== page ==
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Washington Insider to Lead Charge Against Military's Gay Ban

Despite popular support for lifting "Don't Ask, Don't Tell," it may take a Washington insider to get the job done.
 
 
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Imagine flying on Bell Atlantic's private jet in 1997 as the telecom giant's chief congressional lobbyist. You're the sole traveling companion of Chairman and Chief Executive Officer Raymond Smith.

With your incredible access, you casually mention that you assume Smith knows you're gay and you'd very much appreciate it if he'd testify before the Senate Labor and Human Resources Committee in favor of banning anti-gay job discrimination.

Smith does testify, saying savvy corporations support such workplace protections because "no company can afford to waste the talents and contributions of valuable employees as we compete in a global marketplace." Treating gay workers fairly "is good business and ... good citizenship," he adds.

If you're Aubrey Sarvis, it doesn't take imagination to envision that scenario: He starred in it.

Sarvis enjoys amazing access, thanks to four decades in the corridors of power -- as chief counsel to the Senate Commerce Committee, at Bell Atlantic-turned Verizon and as the head of his own lobbying firm. He's proven he's willing to pull strings to help those of us who're gay.

Now Sarvis has been recruited to lead the charge for ending anti-gay employment discrimination by one of the nation's largest employers, the U.S. military.

"The new president will be our first window," says Sarvis, 63, the new executive director of the Servicemembers Legal Defense Network, formed in 1993 to provide legal help to gay soldiers entangled in the abusive tentacles of "Don't Ask, Don't Tell" (sldn.org).

Sarvis has set his sights on getting Congress and the next president to repeal Don't Ask: "I will be concerned if in 2012 we aren't there."

Over the years, SLDN's groundbreaking reports have educated the nation about the damage Don't Ask does to patriotic young gay Americans and to national security: Polls now show most Americans agree that gays should be allowed to serve openly.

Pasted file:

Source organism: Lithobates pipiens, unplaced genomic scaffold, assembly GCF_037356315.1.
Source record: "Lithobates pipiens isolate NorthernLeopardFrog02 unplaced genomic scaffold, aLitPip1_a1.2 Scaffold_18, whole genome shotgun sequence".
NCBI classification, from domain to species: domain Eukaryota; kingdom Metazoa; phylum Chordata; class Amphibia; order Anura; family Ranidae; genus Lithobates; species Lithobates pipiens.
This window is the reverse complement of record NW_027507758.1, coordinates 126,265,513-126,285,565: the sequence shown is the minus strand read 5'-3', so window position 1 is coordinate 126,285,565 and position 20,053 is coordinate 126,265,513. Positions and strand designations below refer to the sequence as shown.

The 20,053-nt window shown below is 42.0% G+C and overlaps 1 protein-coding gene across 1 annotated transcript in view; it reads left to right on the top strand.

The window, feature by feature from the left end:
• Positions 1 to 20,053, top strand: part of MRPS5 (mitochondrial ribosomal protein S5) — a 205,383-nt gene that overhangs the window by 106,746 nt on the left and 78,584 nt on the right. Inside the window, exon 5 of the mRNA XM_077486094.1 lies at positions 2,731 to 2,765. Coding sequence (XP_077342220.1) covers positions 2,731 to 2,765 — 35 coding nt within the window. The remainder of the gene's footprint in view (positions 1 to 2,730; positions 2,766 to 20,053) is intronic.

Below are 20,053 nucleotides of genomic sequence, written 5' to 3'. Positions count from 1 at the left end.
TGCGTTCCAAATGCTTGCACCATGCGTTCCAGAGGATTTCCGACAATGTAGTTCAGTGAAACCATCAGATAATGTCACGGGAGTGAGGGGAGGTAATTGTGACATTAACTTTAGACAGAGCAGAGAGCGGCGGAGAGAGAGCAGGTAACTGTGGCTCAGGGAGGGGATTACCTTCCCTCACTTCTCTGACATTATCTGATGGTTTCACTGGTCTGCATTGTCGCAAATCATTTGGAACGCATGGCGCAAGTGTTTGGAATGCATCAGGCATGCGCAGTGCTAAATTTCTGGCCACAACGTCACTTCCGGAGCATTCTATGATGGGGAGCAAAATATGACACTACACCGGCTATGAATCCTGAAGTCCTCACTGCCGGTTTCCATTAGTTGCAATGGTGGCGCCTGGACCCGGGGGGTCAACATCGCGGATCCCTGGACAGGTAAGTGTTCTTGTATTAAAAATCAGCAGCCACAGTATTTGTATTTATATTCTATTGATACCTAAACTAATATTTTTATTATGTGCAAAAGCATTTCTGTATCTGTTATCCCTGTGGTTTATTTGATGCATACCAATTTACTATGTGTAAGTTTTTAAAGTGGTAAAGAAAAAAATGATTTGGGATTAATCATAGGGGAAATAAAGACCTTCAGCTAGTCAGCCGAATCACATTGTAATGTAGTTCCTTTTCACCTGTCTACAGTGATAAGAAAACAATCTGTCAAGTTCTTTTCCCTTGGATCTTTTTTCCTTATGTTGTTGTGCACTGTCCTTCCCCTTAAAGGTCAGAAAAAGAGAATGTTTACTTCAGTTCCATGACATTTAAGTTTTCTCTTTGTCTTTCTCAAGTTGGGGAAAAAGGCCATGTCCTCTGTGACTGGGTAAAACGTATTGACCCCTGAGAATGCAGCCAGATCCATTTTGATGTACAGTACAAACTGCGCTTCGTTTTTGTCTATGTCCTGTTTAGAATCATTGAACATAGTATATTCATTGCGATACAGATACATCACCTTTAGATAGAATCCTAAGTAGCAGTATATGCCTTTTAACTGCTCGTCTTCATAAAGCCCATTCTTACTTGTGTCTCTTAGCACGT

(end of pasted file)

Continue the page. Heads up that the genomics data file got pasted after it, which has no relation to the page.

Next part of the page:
Yet repeal will be no easy trick: That anti-gay policy is a federal law. Sarvis' challenge is to persuade Congress -- largely filled with successful, older, white guys like himself -- to get rid of it.

To do that, Sarvis needs to build a critical mass of support in the largely conservative, older and male veterans community.

And the presidential election could replace one stumbling block with another, since the Republican contenders support Don't Ask and are competing to replace George W. Bush as the deliveryman for social conservatives.

All the Democratic contenders pledge to lift the ban. If the front-runner, Hillary Clinton, wins, she'll not only have to deal with the war in Iraq and show that a woman can be a strong commander in chief, but also avoid a run-in with the Pentagon, which, as Bush might put it, gave the last Clinton who tried to make it gay-friendly a "thumping."

So, clearing the hurdles standing in the way of repeal is doable, though difficult. SLDN made a smart tactical move in picking a seasoned Washington insider who enlisted at 17 in the Army and served for three years, much of it in Korea.

Public opinion hasn't yet gotten the ban lifted. But connections forged over decades at Washington cocktail parties and on private flights may be just what it takes to get the job done.

Deb Price of The Detroit News writes the first nationally syndicated column on gay issues.

 
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